Workplace deaths surge to 8 this month; MOM to step up enforcement
Eight deaths in this month alone spark 'concern' and 'alarm' as MOM steps up enforcement efforts in high-risk industries
The number of workplace deaths a month is at its highest for this year, with eight fatalities so far in November.
The death toll was revealed by Minister of State for Manpower and National Development Zaqy Mohamad in a Facebook post last night.
Seven of the workers who died on the job this month were foreigners.
The surge in fatal workplace accidents has caused concern, and alarm, as it is a sharp spike compared to the 17 fatalities in the first half of the year.
Mr Zaqy said he was "deeply concerned" about the situation.
"Eight workers have lost their lives while on the job," he said. "Most of these cases happened in high-risk industries such as construction and marine."
He added that the Ministry of Manpower will be stepping up enforcement efforts by conducting an additional 400 inspections in high-risk sectors over the next two months, on top of the regular inspections.
He urged stakeholders to stay vigilant in light of the festive season, during which work activities may be increased to meet production schedules.
"The safety of our workers is our utmost priority," he said.
"We urge construction firms to heed the Singapore Contractors Association Limited's call to conduct a safety timeout and take stock of safety procedures at project sites."
The New Paper previously reported on four of the cases that happened this month, and has now obtained information on all eight cases so far, with two incidents each on Nov 7 and 22.
Mr Zainal Sapari, deputy chairman of the Government Parliamentary Committee for Manpower, told TNP yesterday it was alarming to see a spike in workplace accidents, especially when the target is to reduce such accidents to less than 1.0 for every 100,000 workers by 2028.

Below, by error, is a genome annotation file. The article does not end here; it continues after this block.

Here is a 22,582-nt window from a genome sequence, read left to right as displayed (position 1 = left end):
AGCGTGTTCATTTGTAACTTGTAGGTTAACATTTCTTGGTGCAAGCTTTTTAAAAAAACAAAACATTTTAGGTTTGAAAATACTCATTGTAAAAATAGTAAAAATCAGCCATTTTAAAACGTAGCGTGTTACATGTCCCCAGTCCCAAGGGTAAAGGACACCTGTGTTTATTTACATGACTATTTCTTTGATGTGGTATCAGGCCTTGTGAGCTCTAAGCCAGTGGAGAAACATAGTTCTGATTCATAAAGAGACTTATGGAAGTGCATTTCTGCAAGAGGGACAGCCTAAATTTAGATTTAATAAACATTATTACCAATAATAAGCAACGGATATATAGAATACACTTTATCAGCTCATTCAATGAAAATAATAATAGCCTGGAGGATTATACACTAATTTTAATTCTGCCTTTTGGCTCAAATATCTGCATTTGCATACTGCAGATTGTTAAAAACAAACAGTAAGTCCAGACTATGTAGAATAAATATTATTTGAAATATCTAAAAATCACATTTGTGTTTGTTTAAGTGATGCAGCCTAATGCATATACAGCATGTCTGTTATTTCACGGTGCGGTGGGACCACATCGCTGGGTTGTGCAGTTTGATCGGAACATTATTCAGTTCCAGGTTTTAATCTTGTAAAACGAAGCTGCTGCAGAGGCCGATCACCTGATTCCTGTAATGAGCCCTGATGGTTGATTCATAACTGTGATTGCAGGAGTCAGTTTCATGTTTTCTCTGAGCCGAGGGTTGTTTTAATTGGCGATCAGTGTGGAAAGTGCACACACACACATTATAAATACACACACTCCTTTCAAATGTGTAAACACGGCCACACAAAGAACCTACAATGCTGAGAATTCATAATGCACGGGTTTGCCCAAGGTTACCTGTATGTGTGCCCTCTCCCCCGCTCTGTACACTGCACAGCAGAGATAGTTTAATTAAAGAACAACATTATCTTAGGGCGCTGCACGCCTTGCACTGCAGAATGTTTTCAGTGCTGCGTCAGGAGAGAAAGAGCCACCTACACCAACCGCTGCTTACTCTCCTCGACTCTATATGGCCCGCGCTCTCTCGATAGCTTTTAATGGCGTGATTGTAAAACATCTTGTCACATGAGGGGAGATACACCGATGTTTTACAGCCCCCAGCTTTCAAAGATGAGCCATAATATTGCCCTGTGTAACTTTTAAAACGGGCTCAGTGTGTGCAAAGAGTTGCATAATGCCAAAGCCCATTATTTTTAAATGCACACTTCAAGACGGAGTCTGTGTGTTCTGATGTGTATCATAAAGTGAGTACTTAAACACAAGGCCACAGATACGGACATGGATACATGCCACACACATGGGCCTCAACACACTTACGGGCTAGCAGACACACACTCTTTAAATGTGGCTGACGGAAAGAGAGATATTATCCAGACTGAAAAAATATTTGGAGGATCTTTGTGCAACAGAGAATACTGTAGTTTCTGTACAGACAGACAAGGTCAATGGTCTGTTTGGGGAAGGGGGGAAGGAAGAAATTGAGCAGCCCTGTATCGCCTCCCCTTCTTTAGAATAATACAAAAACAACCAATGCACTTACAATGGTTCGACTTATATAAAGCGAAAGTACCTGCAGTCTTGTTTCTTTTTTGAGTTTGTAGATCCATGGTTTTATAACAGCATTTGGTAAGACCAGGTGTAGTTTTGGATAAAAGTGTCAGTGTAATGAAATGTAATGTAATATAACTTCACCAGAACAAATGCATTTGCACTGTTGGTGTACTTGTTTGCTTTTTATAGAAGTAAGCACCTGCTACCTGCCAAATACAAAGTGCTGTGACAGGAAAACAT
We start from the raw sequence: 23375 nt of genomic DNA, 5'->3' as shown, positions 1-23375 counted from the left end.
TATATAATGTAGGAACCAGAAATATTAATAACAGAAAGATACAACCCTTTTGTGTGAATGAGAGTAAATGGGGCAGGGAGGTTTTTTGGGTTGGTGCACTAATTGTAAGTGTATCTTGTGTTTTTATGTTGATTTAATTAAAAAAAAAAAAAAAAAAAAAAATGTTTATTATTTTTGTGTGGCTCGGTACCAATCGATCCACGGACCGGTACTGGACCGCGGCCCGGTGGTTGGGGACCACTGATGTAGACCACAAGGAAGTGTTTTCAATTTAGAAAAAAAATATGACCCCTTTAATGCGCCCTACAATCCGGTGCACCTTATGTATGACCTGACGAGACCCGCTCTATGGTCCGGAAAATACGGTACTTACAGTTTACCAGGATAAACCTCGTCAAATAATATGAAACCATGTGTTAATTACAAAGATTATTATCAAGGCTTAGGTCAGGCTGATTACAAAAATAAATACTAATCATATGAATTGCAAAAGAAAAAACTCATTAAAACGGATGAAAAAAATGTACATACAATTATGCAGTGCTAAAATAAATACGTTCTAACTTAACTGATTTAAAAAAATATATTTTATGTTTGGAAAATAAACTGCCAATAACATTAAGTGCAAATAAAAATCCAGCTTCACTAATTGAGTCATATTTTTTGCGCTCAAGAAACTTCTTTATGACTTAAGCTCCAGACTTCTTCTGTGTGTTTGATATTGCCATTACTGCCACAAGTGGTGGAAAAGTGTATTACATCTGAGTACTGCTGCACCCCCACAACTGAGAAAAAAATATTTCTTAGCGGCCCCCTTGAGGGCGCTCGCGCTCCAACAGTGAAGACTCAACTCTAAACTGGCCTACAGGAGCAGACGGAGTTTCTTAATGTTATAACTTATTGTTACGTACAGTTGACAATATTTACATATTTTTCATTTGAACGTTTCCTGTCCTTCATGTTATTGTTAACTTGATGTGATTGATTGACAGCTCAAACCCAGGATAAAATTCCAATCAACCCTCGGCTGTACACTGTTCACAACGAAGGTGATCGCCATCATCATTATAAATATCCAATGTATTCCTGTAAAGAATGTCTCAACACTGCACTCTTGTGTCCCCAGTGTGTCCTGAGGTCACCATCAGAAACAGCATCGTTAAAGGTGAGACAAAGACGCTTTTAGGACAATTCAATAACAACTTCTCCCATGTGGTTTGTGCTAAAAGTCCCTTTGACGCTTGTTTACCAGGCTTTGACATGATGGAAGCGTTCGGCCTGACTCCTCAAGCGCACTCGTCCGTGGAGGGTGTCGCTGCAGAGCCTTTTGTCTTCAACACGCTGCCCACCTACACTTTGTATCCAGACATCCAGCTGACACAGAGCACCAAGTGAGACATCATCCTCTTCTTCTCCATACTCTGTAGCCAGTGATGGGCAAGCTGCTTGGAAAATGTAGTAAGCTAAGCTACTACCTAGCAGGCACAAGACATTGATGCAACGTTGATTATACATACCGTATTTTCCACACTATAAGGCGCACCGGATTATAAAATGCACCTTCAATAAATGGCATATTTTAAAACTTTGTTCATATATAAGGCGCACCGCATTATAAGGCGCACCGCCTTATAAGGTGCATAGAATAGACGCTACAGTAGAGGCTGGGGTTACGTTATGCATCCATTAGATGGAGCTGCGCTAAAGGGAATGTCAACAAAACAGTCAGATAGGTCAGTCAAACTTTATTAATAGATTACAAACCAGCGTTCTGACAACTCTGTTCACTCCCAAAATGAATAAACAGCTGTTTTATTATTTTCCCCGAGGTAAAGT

"Any accident, especially those causing serious injuries or fatalities at a workplace, must be thoroughly investigated to identify the root causes, including difficulties companies are facing to implement sound and effective work safety measures at the worksite," he said.
"I would be concerned if work safety was compromised if a company had done it as part of cost-cutting measures, given the competitive bidding that is taking place for contracts."
The most recent death was on Tuesday morning when a 29-year-old Indian national died after falling in the cargo hold of a vessel that was under repair.
TNP understands the accident happened at about 9am, when he fell over the edge of a deck and plunged 9.3m to thebottom. He was taken to hospital where he later died.
Ms Dipa Swaminathan, the founder of the social enterprise initiative ItsRainingRaincoats, which focuses on migrant worker issues, said the number of deaths was deeply distressing.
"This month has been a nightmare for us. Our prayer each day is that there should be no worker fatality," she told TNP.
"But six out of the 30 days this month, that prayer has gone unanswered, and coffins leave Singapore with the bodies of men who came here with the simple dream of earning a living.
"We hope this nightmare will end soon."